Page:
The Challenges of Conversation (Part 1)


The Challenges of Conversation (Part 1)

,,Conversations’’ of various types occur in every species ,and some animals, such as dolphins and chimpanzees have sophisticated  systems of communication. But no matter what they say another, animals very rarely misunderstand each other. Their messages are clear and unmistakable.


On the other hand, human conversation is on easily misunderstood because all the participants have to agree on the meaning of the words themselves and be aware of the context in which the words occur. At the same time, they have the read the tacit language of facial expressions, gestures, and body positions.

Sometimes we attach too much importance to one facet of the conversation (,, I don’t like that tone of the voice") while not attending to the message itself.

More than Talk

Although all human conversation is talk, not all talk is conversation. To have a real conversation, several components must be in place:

- At least other person
- Civility
- Reciprocity
- Nonverbal elements
- Something new
- An interest in other
- Trust

At Least One Other Person

When we talk to ourselves, we may get very intelligent answers, but thrashing out issues aloud or rehearsing what we’re going to say to someone in a particular situation qualifies as interior monologue, not conversation. Because conversation involves sharing ideas, there must be somebody else present, no matter how brilliant you are in your head.


A conversation is an exchange by people with an interest in pleasant discourse. There may be disagreement in a conversation, and that disagreement may at times be heated, but if the conversation strays from civility –if name-calling, insults, and disrespect become part of equation –then the conversation has degenerated into diatribe or even to verbal abuse.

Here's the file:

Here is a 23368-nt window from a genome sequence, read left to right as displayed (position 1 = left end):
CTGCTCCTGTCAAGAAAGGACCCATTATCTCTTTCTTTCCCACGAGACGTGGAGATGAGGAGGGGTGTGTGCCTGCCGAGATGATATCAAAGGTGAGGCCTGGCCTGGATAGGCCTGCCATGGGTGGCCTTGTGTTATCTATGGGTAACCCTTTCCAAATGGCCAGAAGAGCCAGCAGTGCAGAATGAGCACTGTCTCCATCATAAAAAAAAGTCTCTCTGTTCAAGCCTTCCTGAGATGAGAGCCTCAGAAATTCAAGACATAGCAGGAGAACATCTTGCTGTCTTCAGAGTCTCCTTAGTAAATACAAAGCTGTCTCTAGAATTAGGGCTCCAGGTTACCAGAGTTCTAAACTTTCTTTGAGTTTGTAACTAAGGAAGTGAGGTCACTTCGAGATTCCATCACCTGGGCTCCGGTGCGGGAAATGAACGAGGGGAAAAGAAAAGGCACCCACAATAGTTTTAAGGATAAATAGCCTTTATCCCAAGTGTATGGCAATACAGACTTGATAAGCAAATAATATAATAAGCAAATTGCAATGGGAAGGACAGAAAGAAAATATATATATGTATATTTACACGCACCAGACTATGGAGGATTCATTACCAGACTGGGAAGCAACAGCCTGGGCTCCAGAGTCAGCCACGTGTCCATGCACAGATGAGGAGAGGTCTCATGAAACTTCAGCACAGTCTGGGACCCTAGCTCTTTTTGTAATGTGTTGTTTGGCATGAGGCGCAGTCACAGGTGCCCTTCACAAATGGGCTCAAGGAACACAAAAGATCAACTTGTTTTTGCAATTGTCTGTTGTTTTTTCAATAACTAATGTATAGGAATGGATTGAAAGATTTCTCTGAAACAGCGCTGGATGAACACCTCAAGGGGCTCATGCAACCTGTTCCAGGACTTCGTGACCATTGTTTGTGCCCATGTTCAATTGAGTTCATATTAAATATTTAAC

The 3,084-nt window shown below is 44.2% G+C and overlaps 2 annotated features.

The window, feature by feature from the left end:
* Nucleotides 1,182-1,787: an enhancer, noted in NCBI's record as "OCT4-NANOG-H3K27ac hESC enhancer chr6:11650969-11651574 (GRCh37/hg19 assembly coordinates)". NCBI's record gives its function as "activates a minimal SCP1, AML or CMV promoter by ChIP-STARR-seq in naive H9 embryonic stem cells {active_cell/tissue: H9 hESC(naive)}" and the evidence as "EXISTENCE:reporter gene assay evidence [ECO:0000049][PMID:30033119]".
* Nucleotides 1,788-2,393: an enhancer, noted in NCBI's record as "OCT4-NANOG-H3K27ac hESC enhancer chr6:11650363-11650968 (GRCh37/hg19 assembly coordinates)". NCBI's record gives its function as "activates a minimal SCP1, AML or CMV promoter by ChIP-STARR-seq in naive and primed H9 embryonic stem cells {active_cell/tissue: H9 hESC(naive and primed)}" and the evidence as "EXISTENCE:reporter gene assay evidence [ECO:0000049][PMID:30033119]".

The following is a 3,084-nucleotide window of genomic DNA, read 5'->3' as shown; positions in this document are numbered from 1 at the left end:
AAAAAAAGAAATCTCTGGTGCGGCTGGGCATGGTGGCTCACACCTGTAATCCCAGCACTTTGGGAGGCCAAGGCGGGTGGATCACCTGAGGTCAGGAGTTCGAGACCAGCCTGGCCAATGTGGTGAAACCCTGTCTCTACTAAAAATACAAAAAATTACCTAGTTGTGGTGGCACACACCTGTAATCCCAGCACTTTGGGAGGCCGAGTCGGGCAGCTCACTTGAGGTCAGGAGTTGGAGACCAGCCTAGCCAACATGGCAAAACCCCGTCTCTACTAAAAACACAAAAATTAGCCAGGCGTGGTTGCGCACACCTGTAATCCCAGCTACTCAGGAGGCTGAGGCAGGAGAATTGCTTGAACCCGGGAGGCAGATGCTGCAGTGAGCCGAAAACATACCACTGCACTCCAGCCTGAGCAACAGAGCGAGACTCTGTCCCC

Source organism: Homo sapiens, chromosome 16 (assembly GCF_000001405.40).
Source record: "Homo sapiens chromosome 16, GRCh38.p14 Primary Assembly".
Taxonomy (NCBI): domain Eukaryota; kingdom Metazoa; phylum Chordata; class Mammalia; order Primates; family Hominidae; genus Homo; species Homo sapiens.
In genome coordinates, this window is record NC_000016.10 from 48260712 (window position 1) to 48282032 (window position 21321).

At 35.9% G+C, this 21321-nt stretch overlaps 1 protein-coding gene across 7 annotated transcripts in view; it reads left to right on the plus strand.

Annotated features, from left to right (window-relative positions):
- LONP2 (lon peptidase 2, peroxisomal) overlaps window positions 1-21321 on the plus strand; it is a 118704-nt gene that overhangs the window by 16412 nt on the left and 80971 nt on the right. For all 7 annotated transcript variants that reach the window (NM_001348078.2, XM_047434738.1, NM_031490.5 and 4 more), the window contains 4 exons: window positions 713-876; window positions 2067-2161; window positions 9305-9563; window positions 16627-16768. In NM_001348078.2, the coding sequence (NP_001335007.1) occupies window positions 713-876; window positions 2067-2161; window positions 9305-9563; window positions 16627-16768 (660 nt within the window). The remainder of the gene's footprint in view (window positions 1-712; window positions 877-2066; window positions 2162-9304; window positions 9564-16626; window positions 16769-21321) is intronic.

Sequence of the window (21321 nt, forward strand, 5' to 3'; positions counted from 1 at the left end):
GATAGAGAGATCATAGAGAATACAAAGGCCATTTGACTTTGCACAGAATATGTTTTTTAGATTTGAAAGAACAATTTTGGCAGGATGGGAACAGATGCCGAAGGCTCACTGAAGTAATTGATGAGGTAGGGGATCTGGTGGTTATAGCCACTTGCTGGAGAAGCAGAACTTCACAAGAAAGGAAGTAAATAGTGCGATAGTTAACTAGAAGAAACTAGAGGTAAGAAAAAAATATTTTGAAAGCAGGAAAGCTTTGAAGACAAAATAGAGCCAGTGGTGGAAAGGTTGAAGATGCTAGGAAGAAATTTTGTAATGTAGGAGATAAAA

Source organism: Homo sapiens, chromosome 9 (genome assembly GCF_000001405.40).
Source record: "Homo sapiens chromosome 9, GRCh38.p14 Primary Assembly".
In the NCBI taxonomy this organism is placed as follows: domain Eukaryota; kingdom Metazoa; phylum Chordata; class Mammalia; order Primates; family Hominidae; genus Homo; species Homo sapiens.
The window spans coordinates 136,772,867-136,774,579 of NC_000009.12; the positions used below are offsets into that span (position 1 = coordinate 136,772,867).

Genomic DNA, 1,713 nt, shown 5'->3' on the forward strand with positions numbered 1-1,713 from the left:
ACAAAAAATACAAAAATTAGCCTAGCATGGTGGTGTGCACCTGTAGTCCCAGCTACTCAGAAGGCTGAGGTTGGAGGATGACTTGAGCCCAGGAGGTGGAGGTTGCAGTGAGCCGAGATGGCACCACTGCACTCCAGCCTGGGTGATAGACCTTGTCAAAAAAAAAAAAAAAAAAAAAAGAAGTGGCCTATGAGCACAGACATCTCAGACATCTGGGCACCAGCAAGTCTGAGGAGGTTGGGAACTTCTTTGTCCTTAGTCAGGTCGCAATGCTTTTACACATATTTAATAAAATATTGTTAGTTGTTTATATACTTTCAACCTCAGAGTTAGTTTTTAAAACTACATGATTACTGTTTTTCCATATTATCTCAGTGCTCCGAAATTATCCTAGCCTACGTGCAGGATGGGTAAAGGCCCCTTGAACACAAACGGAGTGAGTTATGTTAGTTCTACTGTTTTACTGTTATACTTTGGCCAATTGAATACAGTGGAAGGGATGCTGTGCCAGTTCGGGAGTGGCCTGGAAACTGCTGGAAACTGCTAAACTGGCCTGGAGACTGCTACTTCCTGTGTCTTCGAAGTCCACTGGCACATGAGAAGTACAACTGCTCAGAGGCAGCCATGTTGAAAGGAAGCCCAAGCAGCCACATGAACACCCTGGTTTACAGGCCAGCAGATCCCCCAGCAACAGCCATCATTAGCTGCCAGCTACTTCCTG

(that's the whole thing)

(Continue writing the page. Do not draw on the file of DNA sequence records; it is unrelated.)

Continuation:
A conversation involves a back-and-forth interchange of words and ideas. If one person dominates the arena, the conversation becomes a lecture, presentation, oration, or one-person show in which the others involved serve only as an audience. Of course, some people are quiet by nature choose to speak less than others, but the choice must be theirs. If they can’t speak because another person is hogging the floor, then conversation has ceased.

 Conversational partners can sense when the rule of reciprocity is being violated. The  conversation feels out of whack, and one or both  will usually  try to put it back in balance with a phrase such as, ,,What you’re saying reminds me…’’or ,,I’ve been talking a lot .I want to hear about you now’’.

Word to the Wise

Every conversation has at least four participants: you as speaker, you as listener, and the other person as both speaker and listener. All four of you need to be involved in the conversation.


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